Rectangular shaped bags are the most popular and most familiar. These provide you with more room for movement within, reducing that claustrophobic feel to some degree. Because they are of a square shape they can also be zipped to a second to produce a double sized sleeping bag, large enough for two people to sleep in. Or, if you completely dislike the feel of being zipped up, you can leave the bag unzipped entirely and use it as a blanket instead. However, these bags are often fairly big, and may not be ideal for hiking trips as they can be rather bulky and awkward to carry.
Sleeping bags are either synthetic-filled or down-filled. Goose down bags are light weight and perfect for backpacking and on your biking trip. Renowned for its superior insulation, goose down is one of the premier sleeping bag materials made to keep the warmth in and keep the cold out. Synthetic sleeping bags are cheaper than down and usually non-allergenic. They are easier to take care of especially if spill is sponged off immediately. Sleeping bag fill will come in both short and long fibers. Many new synthetics use a "hollow fiber" method that keeps sleeping bags light and allows for good compression when packing, while still offering excellent warmth. Long fibers found in sleeping bags with synthetic fill are more stable and will be less likely to shift during use. Short fibers on the other hand, both down fill and synthetic, can shift during use, affecting your sleeping bag's loft and inviting cold air in.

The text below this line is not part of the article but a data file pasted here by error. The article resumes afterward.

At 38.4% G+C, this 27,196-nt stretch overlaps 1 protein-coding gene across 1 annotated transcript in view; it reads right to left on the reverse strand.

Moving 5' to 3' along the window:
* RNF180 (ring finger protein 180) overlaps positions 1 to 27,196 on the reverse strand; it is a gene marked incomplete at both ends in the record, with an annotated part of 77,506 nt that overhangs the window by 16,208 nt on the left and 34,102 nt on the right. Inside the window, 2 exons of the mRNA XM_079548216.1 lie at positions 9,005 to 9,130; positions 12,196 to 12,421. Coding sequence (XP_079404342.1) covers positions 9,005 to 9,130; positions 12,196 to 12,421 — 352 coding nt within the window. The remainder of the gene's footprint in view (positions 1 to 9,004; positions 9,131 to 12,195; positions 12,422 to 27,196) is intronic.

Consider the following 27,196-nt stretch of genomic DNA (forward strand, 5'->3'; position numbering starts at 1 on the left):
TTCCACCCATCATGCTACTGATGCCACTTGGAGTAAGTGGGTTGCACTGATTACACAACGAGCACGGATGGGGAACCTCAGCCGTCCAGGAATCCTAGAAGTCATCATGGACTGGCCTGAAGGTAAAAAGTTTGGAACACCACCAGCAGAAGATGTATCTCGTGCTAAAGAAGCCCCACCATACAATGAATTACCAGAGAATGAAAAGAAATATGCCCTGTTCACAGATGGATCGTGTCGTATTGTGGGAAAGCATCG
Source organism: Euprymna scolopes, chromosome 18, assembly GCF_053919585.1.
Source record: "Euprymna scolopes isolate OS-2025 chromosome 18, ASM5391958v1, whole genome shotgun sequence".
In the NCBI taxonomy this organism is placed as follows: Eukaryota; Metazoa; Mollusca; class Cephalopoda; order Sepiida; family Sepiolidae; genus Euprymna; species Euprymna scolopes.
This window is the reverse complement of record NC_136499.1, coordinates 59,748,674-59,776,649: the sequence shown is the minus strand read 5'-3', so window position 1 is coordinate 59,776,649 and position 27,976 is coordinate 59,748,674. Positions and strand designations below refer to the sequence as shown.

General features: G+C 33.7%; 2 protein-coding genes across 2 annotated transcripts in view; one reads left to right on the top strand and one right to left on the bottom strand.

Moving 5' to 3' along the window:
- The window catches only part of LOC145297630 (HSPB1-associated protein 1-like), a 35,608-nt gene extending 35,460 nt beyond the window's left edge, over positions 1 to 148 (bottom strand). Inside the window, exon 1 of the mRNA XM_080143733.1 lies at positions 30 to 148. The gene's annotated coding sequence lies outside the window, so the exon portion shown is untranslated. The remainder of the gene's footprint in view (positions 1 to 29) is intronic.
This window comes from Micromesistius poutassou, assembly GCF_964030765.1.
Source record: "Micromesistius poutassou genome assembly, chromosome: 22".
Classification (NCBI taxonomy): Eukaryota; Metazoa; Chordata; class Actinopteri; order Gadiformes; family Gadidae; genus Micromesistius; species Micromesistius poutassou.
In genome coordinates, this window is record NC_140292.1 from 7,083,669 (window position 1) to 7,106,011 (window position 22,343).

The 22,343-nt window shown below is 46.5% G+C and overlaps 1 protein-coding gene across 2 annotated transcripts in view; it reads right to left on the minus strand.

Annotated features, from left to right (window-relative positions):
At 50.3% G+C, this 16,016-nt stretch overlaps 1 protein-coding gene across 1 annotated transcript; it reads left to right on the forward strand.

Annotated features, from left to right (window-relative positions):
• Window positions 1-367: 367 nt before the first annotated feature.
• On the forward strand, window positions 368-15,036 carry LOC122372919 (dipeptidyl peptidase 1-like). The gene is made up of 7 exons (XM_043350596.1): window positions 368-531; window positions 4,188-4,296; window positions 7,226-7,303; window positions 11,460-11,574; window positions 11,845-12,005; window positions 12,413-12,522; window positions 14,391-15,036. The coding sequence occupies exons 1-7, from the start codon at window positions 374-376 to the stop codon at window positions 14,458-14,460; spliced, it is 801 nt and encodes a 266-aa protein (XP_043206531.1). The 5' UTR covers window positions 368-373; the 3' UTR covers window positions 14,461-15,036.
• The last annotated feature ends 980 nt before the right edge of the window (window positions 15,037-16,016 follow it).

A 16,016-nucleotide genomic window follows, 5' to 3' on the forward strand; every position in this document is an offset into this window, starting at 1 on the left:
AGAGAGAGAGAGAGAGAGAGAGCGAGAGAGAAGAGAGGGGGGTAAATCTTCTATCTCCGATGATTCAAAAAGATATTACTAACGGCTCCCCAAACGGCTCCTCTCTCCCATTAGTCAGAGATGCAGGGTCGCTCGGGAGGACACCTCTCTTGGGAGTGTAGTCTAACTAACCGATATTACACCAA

Rectangular sleeping bags are the original and most common shape you'll see on the market. These are simple but effective designs and continue to dominate the market for recreational camping and slumber parties alike. While originally being just two blankets zipped together, over the years the technology has allowed manufacturers t fill them with synthetic material creating better heat retention than the old styles. Some are filled with synthetic fiber, wool, cotton or down however if you're allergic to down, this may not be an option for you. There are many debated as to which one keeps you warmer and it really just a matter of opinion. I personally don't think there is much of a noticeable difference between the fillings however synthetic fibers will not absorb water and will keep you warmer even if the bag is a bit wet. A wet down sleeping bag is very hard to dry out and is considered worse than having no sleeping bag at all. In cases where you're in a survival situation synthetic is definitely the choice you should go with. Wool tends to stay dry however it is much heavier and is harder to transport because of that extra weight. Synthetic will keep you warm however it tends to compress easier and the bottom of the bag will let cool air in because of this. Hanging them and changing the position when storing is the preferred method of many outdoor enthusiasts as this keeps them from forming dead spots where the fibers have been crushed and rendering them ineffective at keeping you warm on cold evenings.
Sleeping Bag Wednesday , April 04th , 2018 - 21:03:18 PM
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